Friday, October 24, 2014

Navy Julia Cardigan


If someone asked me to sum up my everyday style in five words, those words would be “cardigan sweaters and sensible shoes.” After two years of sewing my own clothes, I have plenty of handmade shirts to go under cardigans, but have never sewn a single thing to go over them. Finally I stumbled across the Julia Cardigan on the Indie Sew site and knew I had to make it. I bought the pattern and the fabric (Robert Kaufman Laguna Cotton Jersey Knit Solid in Navy) and it sat in my “not yet started” pile for a bit. Then my mom pinned the very same pattern on Pinterest, and I convinced her to convert our next sewing day from a quilting day to a garment sewing day.


After our sewing date was set, I realized that I had misread the fabric requirements. Thus, I had purchased two and a quarter yards for the Cardigan Doubled-Over Version, and neglected to buy the additional three-quarters of a yard for the sleeves. However, I played around with the layout of the pattern pieces and managed to cut the whole thing out of the yardage I had. This was the first time sewing with a knit that I didn’t have any usable scraps left after cutting out all the pieces. Next time, I might buy two and a half yards, just to be on the safe side.


All around the blogosphere, this pattern is touted as a quick sew. While I was frustrated that this was not the case for me, I think I know why. It’s because I was using a normal sewing machine and not a serger. The instructions call for pressing the seams open and I chose to finish each of those pressed open seams with a mock overlock stitch. That means that I was sewing every seam thrice. In the same amount of time that it took me to sew this one cardigan on my usual machine, I could have sewn three on a serger. Well, let this be known as the garment that made me want to buy a serger, because I want to make several more, and I want to make them now!


While sewing this cardigan took longer than I liked, I did find this pattern to be easy enough to sew. The only major change I made was that I omitted the cuffs. Truth be told, I lost them somewhere between my mom’s house and my house, since I wasn’t able to finish the cardigan in one sitting. I thought about making replacement cuffs, but then I tried the cardigan on and realized that with my short arms, I didn’t need cuffs at all. I finished the sleeve hems with my trusty twin needle and Wonder Tape. The sleeves were the only things that needed hemmed, thanks to the awesome doubled up collar. Sure, it takes a lot of fabric, but I think it makes the cardigan.


The Belcarra Blouse was my favorite pattern this past spring and summer. The Julia Cardigan may very well be my favorite pattern this fall and winter. I want to make it again in black, like this one from Cut Cut Sew, and also in a patterned knit. In the Laguna Jersey Knit, it is super cozy, so much so that I have to force myself not to wear it every day. (Some people at work have already noticed my multiple Wiksten Tanks and Belcarra Blouses. They’d definitely notice if I wore the same navy cardigan every day.) Guess I’ll just have to make some more soon so that I can be cozy all winter long!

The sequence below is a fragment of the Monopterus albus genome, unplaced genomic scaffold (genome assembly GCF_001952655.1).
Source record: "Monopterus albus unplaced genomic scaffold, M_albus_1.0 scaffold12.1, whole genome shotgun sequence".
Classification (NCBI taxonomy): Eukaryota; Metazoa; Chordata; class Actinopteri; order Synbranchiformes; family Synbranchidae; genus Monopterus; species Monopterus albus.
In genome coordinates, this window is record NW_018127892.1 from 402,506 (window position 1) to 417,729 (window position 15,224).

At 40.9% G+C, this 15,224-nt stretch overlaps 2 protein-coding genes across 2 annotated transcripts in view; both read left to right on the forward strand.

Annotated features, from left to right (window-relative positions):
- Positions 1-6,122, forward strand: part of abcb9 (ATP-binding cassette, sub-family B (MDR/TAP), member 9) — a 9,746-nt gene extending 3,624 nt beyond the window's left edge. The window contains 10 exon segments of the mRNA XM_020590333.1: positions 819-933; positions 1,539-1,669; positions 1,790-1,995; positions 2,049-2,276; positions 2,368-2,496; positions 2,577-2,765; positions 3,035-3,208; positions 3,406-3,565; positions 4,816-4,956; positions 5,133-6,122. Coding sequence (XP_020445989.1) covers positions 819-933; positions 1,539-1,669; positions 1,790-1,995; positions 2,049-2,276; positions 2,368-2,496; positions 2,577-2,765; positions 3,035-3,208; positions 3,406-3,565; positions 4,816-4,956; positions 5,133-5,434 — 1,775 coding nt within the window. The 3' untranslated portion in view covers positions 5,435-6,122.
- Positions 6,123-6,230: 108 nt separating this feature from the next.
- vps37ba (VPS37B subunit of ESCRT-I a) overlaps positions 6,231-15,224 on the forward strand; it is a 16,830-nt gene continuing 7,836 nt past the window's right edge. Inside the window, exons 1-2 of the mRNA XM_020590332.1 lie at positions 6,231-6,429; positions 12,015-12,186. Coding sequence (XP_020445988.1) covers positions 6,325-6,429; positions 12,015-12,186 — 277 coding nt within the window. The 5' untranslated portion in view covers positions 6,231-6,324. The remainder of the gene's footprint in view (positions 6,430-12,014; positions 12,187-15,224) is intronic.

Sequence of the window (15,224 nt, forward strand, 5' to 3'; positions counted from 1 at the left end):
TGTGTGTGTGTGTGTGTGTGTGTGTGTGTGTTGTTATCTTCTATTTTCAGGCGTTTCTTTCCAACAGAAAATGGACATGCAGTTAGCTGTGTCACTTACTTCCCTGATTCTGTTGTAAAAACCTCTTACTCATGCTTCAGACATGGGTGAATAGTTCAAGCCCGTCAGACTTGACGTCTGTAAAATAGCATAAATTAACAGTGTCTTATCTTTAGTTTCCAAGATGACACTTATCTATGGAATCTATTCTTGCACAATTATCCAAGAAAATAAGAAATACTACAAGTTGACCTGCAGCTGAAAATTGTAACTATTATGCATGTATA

Monday, October 20, 2014

Basic Black Plantain Tee


After the success of my Dotted Boulevard Myrtle Dress, I was excited to sew more with knits. With cooler weather on the horizon, I decided to try my hand at the free Plantain tee pattern from Deer & Doe. After a few small setbacks, I ended up with a basic black shirt that will be worn frequently in the coming colder months.


For the fabric, I chose Robert Kaufman’s Laguna Cotton Jersey Knit Solid in Onyx. Since it’s a solid, the price was under $10/yard, and I thought sewing with a solid knit would be simpler than sewing with a print. I still don’t like how the selvages of knit fabric rolls. How I am supposed to know if I’m cutting exactly on the grain if the edges keep rolling up? Selvage rolling aside, I found this fabric workable and cozy to wear.

This shirt also gave me an opportunity to practice grading between sizes. I wish it came in larger sizes, as I would have graded the hips out more and lengthened it a bit. It’s wearable, but I might fiddle with the pattern pieces next time to make it a bit more flattering.



My machine ate my first neck binding piece, so I had to cut another one, but had plenty of yardage to do so. I really like how the neckline comes together, and finishing it with a twin needle made it look rather professional. After sewing the neckline, though, I had a bit of a downer moment. I was so pleased with my progress, that I tried the shirt on before the front was attached to the back and it looked like it was going to be too small! At that point, I almost gave up. However, I really wanted more practice sewing knits, so I resolved to finish it and give the shirt away if it didn’t fit. Luckily, the knit fabric worked its magic and it ended up fitting after all.

My next obstacle was hemming the shirt. I completely forgot about stabilizing it with Wonder Tape, and so it ended up wavy. Since it is intended as a layering piece, it's not that big of a deal, but I was still disappointed. I referred back to The Colette Guide to Sewing Knits, and remembered the Wonder Tape trick. I used it when I hemmed the sleeves and they came out much better. Of the three sleeve lengths, I chose the longest for maximum warmth.  Come Spring, I look forward to trying out the other sleeve lengths.



After I finished this shirt, my husband commented several times on how much he liked it and that it looked like I had bought it and not made it. That’s compliment enough for me to put the Plantain Tee in the “Make Again” pile. I’m so glad I didn’t give up on it!